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Overall Rating

Awesome: 8.82%
Worth A Look47.06%
Average: 5.88%
Pretty Bad: 17.65%
Total Crap: 20.59%

4 reviews, 10 user ratings

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Easy A
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by Erik Childress

"Grading On A Curve. A BIG Curve."
2 stars

The concept behind Easy A is one of the most difficult to pull off in recent memory. Imagine you are a screenwriter for a second and are handed note cards with the following things written on them: teenage prostitution, popularity, high school scandal, religious persecution, Hyster Prynne and comedy. Now go craft a script around them. We cannot envy anyone put into that position, but to willingly be the one to write the note cards must be some kind of morally grounded genius aware of how to toe the line between provocative and offensive. Will Gluck and Bert V. Royal are neither provocateurs nor geniuses so it’s not much of a surprise that Easy A steps wrong from the ground running and can never find a way to right its footing. If it were not for the charming lead performance by Emma Stone anchoring this film, we would be less distracted from what a true mess it really is.

Stone plays Olive, who begins narrating her story to us through her computer. She tells us at her high school she is one of the invisible students that no one pays attention to and no boy ever notices. This is defined by having a supposedly pretty girl bump into her rather than Olive actually being best friends with possibly the hottest girl at her school, Rhiannon (Aly Mikayla). In an uncalculated moment to cover up her boring weekend, Olive tells Rhiannon that she slept with some older guy. Listening in to the details is the most pious girl in school, Marianne (Amanda Bynes) who spreads the rumor until word gets out that she is the campus tramp. When she defends herself in class, she gets detention with another boy apparently just defending himself from the self-righteous bullies surrounding them.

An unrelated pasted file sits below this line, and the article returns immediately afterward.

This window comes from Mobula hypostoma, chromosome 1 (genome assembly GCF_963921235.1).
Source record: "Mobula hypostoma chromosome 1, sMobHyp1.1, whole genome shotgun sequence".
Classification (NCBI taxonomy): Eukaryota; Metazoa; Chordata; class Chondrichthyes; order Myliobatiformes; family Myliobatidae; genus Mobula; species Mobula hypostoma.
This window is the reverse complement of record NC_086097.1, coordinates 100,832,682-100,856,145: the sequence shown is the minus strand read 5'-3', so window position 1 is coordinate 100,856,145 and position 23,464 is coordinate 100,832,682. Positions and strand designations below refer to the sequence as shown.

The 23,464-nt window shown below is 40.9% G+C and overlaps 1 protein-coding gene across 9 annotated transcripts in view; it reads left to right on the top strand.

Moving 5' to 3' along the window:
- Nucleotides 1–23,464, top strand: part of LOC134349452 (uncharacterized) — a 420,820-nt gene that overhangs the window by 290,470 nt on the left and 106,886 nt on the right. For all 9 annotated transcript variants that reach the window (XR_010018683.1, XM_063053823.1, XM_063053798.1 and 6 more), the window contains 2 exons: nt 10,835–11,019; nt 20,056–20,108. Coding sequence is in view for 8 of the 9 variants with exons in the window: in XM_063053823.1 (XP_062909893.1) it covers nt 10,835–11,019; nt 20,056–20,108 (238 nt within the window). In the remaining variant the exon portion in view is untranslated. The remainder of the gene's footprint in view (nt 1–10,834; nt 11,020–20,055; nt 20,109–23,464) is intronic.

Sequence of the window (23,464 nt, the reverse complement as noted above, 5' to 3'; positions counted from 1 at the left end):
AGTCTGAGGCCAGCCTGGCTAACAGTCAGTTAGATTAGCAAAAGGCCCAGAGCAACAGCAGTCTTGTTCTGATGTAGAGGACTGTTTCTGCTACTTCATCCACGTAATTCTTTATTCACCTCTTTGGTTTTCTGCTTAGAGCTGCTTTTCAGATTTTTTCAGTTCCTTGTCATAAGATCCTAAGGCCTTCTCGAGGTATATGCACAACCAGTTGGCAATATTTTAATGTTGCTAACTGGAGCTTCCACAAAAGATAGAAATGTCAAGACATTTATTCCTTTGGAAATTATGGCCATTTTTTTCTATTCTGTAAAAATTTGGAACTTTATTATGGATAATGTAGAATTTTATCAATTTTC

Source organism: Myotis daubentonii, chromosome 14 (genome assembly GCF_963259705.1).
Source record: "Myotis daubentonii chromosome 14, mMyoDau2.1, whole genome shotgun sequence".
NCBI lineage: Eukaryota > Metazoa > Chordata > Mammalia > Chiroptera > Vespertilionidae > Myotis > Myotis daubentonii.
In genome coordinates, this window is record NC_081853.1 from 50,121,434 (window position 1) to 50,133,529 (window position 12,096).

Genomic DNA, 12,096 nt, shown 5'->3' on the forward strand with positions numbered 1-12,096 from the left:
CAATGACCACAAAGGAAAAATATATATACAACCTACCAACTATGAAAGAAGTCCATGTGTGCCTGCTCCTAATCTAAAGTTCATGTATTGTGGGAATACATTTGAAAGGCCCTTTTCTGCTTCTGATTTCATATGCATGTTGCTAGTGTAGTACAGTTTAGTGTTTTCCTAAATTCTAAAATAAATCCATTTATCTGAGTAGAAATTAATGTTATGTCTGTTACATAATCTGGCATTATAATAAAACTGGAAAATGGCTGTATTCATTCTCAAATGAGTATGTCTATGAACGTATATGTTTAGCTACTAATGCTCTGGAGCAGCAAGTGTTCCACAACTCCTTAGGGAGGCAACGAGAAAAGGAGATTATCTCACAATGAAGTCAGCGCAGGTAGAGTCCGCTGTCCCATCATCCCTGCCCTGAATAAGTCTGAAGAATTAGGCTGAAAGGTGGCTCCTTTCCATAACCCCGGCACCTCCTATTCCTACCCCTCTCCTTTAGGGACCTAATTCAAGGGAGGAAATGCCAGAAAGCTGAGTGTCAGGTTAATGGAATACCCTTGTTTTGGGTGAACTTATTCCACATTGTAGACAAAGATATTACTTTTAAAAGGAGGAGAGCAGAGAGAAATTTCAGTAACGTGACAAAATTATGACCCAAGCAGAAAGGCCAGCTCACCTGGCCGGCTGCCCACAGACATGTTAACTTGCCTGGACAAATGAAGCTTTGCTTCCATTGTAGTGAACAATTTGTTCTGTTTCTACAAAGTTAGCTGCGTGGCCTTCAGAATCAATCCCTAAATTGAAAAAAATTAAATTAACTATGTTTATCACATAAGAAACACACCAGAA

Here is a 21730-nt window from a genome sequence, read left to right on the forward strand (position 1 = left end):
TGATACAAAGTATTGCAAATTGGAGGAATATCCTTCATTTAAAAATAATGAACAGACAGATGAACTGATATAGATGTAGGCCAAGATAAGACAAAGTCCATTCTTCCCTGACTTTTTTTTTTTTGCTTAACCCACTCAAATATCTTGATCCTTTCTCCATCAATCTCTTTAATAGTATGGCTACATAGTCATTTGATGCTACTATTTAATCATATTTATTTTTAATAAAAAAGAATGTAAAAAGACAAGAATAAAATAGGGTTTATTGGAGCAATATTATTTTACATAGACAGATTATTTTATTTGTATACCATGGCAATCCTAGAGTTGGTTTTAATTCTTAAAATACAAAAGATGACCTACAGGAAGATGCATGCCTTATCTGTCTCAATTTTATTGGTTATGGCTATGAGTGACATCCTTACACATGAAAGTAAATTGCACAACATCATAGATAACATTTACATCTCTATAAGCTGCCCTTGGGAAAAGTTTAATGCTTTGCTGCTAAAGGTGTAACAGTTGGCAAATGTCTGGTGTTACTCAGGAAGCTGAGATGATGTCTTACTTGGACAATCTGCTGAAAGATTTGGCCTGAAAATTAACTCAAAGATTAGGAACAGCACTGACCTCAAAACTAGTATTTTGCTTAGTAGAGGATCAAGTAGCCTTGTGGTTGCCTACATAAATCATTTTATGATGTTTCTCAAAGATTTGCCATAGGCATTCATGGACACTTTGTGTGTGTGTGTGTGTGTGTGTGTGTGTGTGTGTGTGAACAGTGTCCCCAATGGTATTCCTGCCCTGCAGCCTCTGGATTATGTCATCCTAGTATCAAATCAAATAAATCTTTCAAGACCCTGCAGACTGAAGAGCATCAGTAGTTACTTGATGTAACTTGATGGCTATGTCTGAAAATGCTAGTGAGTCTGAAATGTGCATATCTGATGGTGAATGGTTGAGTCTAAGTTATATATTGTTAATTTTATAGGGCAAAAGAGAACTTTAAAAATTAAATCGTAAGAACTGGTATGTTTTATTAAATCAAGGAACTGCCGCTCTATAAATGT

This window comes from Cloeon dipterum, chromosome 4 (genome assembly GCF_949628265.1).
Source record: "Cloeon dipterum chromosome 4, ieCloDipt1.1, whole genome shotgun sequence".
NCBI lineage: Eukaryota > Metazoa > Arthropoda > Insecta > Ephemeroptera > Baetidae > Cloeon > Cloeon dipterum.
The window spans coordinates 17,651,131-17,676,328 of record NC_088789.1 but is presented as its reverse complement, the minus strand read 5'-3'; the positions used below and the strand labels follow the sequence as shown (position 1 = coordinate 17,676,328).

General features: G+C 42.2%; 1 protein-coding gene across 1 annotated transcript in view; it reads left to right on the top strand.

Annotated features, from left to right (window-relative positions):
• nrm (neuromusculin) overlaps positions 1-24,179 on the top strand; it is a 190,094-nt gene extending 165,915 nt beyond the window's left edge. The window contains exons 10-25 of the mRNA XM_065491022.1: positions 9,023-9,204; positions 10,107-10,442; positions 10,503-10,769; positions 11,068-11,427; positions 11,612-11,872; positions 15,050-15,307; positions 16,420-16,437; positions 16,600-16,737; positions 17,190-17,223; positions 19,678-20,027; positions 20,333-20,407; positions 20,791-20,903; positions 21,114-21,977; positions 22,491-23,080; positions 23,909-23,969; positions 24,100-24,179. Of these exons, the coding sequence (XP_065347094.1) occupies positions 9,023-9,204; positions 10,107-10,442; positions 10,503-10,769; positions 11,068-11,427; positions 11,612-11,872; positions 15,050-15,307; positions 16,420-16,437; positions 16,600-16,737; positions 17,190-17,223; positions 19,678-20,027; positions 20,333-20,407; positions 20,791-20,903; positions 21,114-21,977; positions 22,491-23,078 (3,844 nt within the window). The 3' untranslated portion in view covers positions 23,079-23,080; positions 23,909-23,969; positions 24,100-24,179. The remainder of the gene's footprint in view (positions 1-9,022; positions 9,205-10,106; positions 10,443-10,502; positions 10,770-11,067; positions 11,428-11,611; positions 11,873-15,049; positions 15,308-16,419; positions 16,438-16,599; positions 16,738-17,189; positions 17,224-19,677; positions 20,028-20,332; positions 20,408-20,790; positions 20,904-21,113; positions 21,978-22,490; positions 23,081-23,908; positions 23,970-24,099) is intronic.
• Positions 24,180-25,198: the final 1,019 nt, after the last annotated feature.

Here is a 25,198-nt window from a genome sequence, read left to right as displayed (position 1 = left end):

Brandon (Dan Byrd) is gay but remains closeted, thus sparking an idea to keep the wolves at bay until he can put high school in his rearview mirror. He asks Olive to use her newfound reputation to make everyone believe that they had sex, which she agrees to do at a big party; a scene that is a comic highlight for Stone and an underused Byrd. Further cementing her status among classmates, Olive rebels by playing up to their expectations; dressing a bit scantily and wearing a big red “A” on her chest like the scandal-plagued heroine they’ve been reading about in the class of her favorite teacher, Mr. Griffith (Thomas Haden Church). Next thing she knows, nerds and outcasts are coming out from the shadows to ask for her assistance as well, to which they will pay her in gift cards for the rumors of their dalliances. It would be here that I might hint at the potential consequences of all this or how the secrets will affect those closest to her. In what might be the most provocative concept on hand though, none of those people really seem to care.

The overriding theme hovering over Easy A is tolerance, or more directly, zero tolerance. As directly portrayed by a bad word or possibly defending yourself from bad words, Olive & Brandon are both put to blame while the school principal (Malcolm McDowell) clearly won't listen to their stories. Aside from what seems to be a very small clique of Bible thumpers, this school is not an enforcement of Christian values liked in the film Saved. (Though their mascot was changed from a Blue Devil to a Woodchuck.) Jump ahead to Olive's antics which reveal further scandalous behavior on campus featuring Marianne's four-time held back boyfriend discovering he has an STD, a hit that Olive is willing to own up to her accusers in order to shield the real tainted party.

Whether you are viewing Easy A through the goggles of a shocked parent or a filmgoer with an eye for consistency, the Chlamydia development will only fog them over further. Olive's relationship with the real culprit is not developed enough in order to believe that such a smart and sarcastic teenager would reach out to assist them. Royal's script also switches gears on this scandal so abruptly that we have no time to process either the sacrifice nor the eventual crucifixion. The same goes for the unpopular kids partaking in Olive's services. Any sympathy for their situation is lost upon introduction since none are developed beyond needing a fake lay to bolster their reputation. Olive smartly calls out one self-described "fat piece of shit" but then it becomes business as usual. Royal's script may have been a bit more provocative if the nerds discovered that bagging the school slut is roughly the equivalent of everyone in the world having superpowers. When everyone is special, nobody is.